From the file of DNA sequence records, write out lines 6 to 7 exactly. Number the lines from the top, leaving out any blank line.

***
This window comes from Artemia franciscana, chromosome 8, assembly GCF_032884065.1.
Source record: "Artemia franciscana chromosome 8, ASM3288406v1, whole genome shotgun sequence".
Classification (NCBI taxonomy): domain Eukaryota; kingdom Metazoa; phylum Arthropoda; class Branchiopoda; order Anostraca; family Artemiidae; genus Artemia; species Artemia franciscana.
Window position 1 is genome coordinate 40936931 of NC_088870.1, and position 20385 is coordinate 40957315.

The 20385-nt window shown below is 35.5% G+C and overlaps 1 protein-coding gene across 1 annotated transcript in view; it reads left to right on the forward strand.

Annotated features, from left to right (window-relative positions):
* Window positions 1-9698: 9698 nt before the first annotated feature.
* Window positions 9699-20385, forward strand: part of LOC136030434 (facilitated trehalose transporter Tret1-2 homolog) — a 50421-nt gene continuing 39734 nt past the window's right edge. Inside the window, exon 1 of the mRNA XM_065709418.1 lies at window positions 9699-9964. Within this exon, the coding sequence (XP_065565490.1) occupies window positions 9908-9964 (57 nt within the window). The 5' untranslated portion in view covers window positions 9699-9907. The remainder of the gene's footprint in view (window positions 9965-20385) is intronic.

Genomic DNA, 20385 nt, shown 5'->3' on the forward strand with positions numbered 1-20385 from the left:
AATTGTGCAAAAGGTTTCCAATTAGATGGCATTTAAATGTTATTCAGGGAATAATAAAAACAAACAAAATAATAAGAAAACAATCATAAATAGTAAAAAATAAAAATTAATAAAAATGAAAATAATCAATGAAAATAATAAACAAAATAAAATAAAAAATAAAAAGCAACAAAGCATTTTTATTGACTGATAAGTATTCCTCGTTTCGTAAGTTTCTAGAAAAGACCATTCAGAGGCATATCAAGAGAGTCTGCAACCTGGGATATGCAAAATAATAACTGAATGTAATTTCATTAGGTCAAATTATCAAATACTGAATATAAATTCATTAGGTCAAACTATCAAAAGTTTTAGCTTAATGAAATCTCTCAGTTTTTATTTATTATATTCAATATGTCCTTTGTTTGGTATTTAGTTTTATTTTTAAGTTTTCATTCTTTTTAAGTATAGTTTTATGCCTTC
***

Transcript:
Annotated features, from left to right (window-relative positions):
* Window positions 1-9698: 9698 nt before the first annotated feature.